Odd, isn’t it? The more power people get, the more violently they behave.

So what do you want, Vest? A non-violent military???

Yeah.

DAVID VEST writes the Rebel Angel column for CounterPunch.

He can be reached at: davidvest@springmail.com

For a sneak peek at Vest’s new CD of scorching blues and rock ‘n roll, Way Down Here, visit: http://www.rebelangel.com

 

More articles by:

DAVID VEST writes the Rebel Angel column for CounterPunch. He and his band, The Willing Victims, have just released a scorching new CD, Serve Me Right to Shuffle. His essay on Tammy Wynette is featured in CounterPunch’s new collection on art, music and sex, Serpents in the Garden.

December 13, 2018
John Davis
What World Do We Seek?
Subhankar Banerjee
Biological Annihilation: a Planet in Loss Mode
Lawrence Davidson
What the Attack on Marc Lamont Hill Tells Us
James McEnteer
Breathless
Ramzy Baroud
The Real Face of Justin Trudeau: Are Palestinians Canada’s new Jews?
Dean Baker
Pelosi Would Sabotage the Progressive Agenda With a Pay-Go Rule
Elliot Sperber
Understanding the Yellow Vests Movement through Basic Color Theory 
Rivera Sun
The End of the NRA? Business Magazines Tell Activists: The Strategy is Working
Kevin Zeese - Margaret Flowers
Historic Opportunity to Transform Trade
George Ochenski
Trump Trashes Sage Grouse Protections in Another cCollaboration Failure
December 12, 2018
Arshad Khan
War, Anniversaries and Lessons Never Learned
Paul Street
Blacking Out the Yellow Vests on Cable News: Corporate Media Doing its Job
Kenneth Surin
The Brexit Shambles Rambles On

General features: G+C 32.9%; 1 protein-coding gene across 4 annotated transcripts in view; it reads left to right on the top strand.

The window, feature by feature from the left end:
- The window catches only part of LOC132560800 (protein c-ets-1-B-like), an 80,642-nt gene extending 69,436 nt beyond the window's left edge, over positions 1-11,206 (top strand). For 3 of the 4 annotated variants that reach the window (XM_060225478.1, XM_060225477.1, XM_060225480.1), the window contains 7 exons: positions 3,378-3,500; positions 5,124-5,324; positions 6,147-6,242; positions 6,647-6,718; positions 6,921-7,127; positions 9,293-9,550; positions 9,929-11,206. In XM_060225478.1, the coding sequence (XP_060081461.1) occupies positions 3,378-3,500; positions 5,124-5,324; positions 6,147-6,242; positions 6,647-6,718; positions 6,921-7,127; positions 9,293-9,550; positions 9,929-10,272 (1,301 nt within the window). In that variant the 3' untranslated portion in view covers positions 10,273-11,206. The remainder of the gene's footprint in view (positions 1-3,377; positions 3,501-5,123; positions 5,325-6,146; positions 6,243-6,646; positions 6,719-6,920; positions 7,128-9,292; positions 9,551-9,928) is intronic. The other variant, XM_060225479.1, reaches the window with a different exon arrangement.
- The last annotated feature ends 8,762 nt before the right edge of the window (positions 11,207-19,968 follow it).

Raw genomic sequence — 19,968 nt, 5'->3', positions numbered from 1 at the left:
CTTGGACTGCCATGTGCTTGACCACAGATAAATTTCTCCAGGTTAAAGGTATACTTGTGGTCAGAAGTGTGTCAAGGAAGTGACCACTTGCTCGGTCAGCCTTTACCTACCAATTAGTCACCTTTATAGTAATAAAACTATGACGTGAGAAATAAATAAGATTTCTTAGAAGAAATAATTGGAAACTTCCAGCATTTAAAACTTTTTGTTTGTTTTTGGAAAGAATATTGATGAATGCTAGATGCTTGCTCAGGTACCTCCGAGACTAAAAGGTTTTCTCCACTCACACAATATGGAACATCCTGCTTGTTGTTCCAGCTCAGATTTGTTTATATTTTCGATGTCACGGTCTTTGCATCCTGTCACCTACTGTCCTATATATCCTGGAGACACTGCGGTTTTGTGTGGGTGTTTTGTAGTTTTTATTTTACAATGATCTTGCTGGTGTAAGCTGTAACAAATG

David Schultz
Stacking the Deck Against Democracy in Wisconsin
Steve Early
The Housing Affordability Crisis and What Millennials Can do About It
George Ochenski
Collaboration Failure: Trump Trashes Sage Grouse Protections
Rob Seimetz
Bringing a Life Into a Dying World: A Letter From a Father to His Unborn Son
Michael Howard
PETA and the ‘S’-Word
John Kendall Hawkins
Good Panopt, Bad Panopt: Does It Make A Difference?
Kim C. Domenico
Redeeming Utopia: a Meditation On An Essay by Ursula LeGuin
Binoy Kampmark
Exhuming Franco: Spain’s Immemorial Divisions
ADRIAN KUZMINSKI
Democratizing Money
Laura Finley
Congress Must Reauthorize VAWA
December 11, 2018
Eric Draitser
AFRICOM: A Neocolonial Occupation Force?
Sheldon Richman
War Over Ukraine?
Louis Proyect
Why World War II, Not the New Deal, Ended the Great Depression
Howard Lisnoff
Police Violence and Mass Policing in the U.S.
Mark Ashwill
A “Patriotic” Education Study Abroad Program in Viet Nam: God Bless America, Right or Wrong!
Laura Flanders
HUD Official to Move into Public Housing?
Nino Pagliccia
Resistance is Not Terrorism
Matthew Johnson
See No Evil, See No Good: The Truth Is Not Black and White
Maria Paez Victor
How Reuters Slandered Venezuela’s Social Benefits Card
December 10, 2018
Jacques R. Pauwels
Foreign Interventions in Revolutionary Russia
Richard Klin
The Disasters of War
Katie Fite
Rebranding Bundy
Gary Olson
A Few Thoughts on Politics and Personal Identity
Patrick Cockburn
Brexit Britain’s Crisis of Self-Confidence Will Only End in Tears and Rising Nationalism
Andrew Moss
Undocumented Citizen
Dean Baker
Trump and China: Going With Patent Holders Against Workers
Lawrence Wittner
Reviving the Nuclear Disarmament Movement: a Practical Proposal
Dan Siegel
Thoughts on the 2018 Elections and Beyond
Thomas Knapp
Election 2020: I Can Smell the Dumpster Fires Already
Weekend Edition
December 07, 2018
Friday - Sunday
Steve Hendricks
What If We Just Buy Off Big Fossil Fuel? A Novel Plan to Mitigate the Climate Calamity
Jeffrey St. Clair
Cancer as Weapon: Poppy Bush’s Radioactive War on Iraq
Paul Street
The McCain and Bush Death Tours: Establishment Rituals in How to be a Proper Ruler
FacebookTwitterGoogle+RedditEmail